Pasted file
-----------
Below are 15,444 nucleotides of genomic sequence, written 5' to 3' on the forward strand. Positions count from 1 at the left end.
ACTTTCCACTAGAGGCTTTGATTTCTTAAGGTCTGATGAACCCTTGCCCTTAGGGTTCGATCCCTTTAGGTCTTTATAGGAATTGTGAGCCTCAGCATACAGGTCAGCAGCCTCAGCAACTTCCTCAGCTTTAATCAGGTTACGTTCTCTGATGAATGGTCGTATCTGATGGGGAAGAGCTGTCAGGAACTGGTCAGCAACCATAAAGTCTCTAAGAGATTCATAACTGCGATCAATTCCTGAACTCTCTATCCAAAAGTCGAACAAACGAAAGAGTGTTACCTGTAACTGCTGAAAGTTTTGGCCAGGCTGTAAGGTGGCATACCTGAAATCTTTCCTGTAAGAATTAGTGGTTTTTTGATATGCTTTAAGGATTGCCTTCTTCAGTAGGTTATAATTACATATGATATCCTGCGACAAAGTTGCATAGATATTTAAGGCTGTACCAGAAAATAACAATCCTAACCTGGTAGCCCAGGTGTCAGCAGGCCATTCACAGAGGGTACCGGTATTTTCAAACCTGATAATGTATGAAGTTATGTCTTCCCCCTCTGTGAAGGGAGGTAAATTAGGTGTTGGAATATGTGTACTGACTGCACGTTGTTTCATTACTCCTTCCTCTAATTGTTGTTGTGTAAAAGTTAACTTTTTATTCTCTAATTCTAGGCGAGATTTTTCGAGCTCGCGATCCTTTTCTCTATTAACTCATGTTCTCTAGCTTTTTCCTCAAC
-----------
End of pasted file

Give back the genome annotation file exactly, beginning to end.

Below are 15,444 nucleotides of genomic sequence, written 5' to 3' on the forward strand. Positions count from 1 at the left end.
ACTTTCCACTAGAGGCTTTGATTTCTTAAGGTCTGATGAACCCTTGCCCTTAGGGTTCGATCCCTTTAGGTCTTTATAGGAATTGTGAGCCTCAGCATACAGGTCAGCAGCCTCAGCAACTTCCTCAGCTTTAATCAGGTTACGTTCTCTGATGAATGGTCGTATCTGATGGGGAAGAGCTGTCAGGAACTGGTCAGCAACCATAAAGTCTCTAAGAGATTCATAACTGCGATCAATTCCTGAACTCTCTATCCAAAAGTCGAACAAACGAAAGAGTGTTACCTGTAACTGCTGAAAGTTTTGGCCAGGCTGTAAGGTGGCATACCTGAAATCTTTCCTGTAAGAATTAGTGGTTTTTTGATATGCTTTAAGGATTGCCTTCTTCAGTAGGTTATAATTACATATGATATCCTGCGACAAAGTTGCATAGATATTTAAGGCTGTACCAGAAAATAACAATCCTAACCTGGTAGCCCAGGTGTCAGCAGGCCATTCACAGAGGGTACCGGTATTTTCAAACCTGATAATGTATGAAGTTATGTCTTCCCCCTCTGTGAAGGGAGGTAAATTAGGTGTTGGAATATGTGTACTGACTGCACGTTGTTTCATTACTCCTTCCTCTAATTGTTGTTGTGTAAAAGTTAACTTTTTATTCTCTAATTCTAGGCGAGATTTTTCGAGCTCGCGATCCTTTTCTCTATTAACTCATGTTCTCTAGCTTTTTCCTCAAC